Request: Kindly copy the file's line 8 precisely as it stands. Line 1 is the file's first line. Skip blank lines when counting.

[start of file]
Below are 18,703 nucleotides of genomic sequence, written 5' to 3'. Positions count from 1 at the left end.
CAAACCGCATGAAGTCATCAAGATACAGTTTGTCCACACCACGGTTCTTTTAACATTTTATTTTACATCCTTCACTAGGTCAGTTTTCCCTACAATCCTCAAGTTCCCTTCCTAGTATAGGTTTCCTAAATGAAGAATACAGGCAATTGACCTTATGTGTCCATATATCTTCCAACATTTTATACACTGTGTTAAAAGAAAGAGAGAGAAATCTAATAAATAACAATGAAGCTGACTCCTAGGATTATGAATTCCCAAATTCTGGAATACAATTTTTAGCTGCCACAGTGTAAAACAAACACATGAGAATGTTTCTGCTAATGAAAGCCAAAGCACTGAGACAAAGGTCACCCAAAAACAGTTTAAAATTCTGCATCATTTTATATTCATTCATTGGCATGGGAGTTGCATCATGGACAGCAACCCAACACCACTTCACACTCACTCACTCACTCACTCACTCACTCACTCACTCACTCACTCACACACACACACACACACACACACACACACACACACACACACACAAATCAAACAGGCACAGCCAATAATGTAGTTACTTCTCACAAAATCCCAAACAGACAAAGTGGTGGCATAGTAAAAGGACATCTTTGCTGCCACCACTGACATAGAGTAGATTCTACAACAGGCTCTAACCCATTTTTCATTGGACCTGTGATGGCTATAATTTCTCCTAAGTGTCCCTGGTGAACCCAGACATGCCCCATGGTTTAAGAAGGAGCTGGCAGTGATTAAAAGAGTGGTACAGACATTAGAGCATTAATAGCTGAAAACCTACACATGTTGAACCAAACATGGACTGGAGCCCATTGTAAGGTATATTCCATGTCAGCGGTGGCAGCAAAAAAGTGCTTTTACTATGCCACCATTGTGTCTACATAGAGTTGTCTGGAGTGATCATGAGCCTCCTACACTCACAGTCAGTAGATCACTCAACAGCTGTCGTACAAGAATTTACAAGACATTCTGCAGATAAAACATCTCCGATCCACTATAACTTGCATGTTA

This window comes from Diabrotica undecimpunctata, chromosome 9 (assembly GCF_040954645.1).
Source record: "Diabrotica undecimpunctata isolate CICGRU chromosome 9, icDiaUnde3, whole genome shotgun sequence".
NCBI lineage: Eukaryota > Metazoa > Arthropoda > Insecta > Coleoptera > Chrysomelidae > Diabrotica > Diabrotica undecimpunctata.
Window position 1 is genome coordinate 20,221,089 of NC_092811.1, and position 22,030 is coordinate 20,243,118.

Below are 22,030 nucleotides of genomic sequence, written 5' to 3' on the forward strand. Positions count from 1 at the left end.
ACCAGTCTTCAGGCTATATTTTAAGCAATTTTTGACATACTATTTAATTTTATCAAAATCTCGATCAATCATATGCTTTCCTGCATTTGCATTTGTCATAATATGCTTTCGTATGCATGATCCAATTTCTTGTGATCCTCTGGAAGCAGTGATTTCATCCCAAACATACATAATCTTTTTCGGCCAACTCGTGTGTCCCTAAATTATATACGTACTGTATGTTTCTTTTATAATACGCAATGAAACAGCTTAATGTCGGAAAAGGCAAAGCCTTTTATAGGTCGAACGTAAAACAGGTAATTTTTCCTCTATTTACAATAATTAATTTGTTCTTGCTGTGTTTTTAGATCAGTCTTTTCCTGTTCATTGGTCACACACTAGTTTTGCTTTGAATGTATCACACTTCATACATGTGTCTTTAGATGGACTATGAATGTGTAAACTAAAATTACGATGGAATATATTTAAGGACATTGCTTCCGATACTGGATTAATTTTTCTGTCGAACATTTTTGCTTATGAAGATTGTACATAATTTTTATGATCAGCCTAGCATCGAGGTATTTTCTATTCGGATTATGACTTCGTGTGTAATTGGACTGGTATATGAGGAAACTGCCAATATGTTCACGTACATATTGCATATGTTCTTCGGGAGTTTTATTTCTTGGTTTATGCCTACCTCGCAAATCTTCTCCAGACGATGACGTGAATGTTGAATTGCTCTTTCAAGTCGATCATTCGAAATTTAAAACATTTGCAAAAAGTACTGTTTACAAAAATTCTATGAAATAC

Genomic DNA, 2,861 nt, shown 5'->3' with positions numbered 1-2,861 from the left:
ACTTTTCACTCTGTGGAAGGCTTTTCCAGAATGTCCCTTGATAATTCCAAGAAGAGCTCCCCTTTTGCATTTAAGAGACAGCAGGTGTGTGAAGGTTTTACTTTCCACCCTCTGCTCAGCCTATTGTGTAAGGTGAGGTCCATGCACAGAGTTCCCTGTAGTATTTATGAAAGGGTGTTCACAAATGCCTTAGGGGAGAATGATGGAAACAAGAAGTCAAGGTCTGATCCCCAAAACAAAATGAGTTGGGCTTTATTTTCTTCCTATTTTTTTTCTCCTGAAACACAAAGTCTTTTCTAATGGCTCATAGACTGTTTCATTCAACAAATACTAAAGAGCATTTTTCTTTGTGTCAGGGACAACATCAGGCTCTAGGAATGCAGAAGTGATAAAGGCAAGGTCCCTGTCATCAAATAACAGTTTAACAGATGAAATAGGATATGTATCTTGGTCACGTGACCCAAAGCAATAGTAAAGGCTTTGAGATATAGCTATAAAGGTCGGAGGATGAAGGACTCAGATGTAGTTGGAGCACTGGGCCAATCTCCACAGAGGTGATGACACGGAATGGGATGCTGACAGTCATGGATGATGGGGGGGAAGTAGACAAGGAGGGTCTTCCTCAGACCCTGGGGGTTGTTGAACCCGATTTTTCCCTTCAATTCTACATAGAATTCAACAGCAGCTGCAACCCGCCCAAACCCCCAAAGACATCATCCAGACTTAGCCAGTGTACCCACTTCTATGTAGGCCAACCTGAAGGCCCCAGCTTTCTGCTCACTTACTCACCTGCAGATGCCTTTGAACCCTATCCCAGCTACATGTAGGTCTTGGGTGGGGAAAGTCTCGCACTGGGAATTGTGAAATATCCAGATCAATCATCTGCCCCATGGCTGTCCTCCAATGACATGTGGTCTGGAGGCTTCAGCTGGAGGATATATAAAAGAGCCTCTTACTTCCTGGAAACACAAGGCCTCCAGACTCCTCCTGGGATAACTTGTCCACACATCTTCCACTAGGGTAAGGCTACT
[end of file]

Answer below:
ACCAGTCTTCAGGCTATATTTTAAGCAATTTTTGACATACTATTTAATTTTATCAAAATCTCGATCAATCATATGCTTTCCTGCATTTGCATTTGTCATAATATGCTTTCGTATGCATGATCCAATTTCTTGTGATCCTCTGGAAGCAGTGATTTCATCCCAAACATACATAATCTTTTTCGGCCAACTCGTGTGTCCCTAAATTATATACGTACTGTATGTTTCTTTTATAATACGCAATGAAACAGCTTAATGTCGGAAAAGGCAAAGCCTTTTATAGGTCGAACGTAAAACAGGTAATTTTTCCTCTATTTACAATAATTAATTTGTTCTTGCTGTGTTTTTAGATCAGTCTTTTCCTGTTCATTGGTCACACACTAGTTTTGCTTTGAATGTATCACACTTCATACATGTGTCTTTAGATGGACTATGAATGTGTAAACTAAAATTACGATGGAATATATTTAAGGACATTGCTTCCGATACTGGATTAATTTTTCTGTCGAACATTTTTGCTTATGAAGATTGTACATAATTTTTATGATCAGCCTAGCATCGAGGTATTTTCTATTCGGATTATGACTTCGTGTGTAATTGGACTGGTATATGAGGAAACTGCCAATATGTTCACGTACATATTGCATATGTTCTTCGGGAGTTTTATTTCTTGGTTTATGCCTACCTCGCAAATCTTCTCCAGACGATGACGTGAATGTTGAATTGCTCTTTCAAGTCGATCATTCGAAATTTAAAACATTTGCAAAAAGTACTGTTTACAAAAATTCTATGAAATAC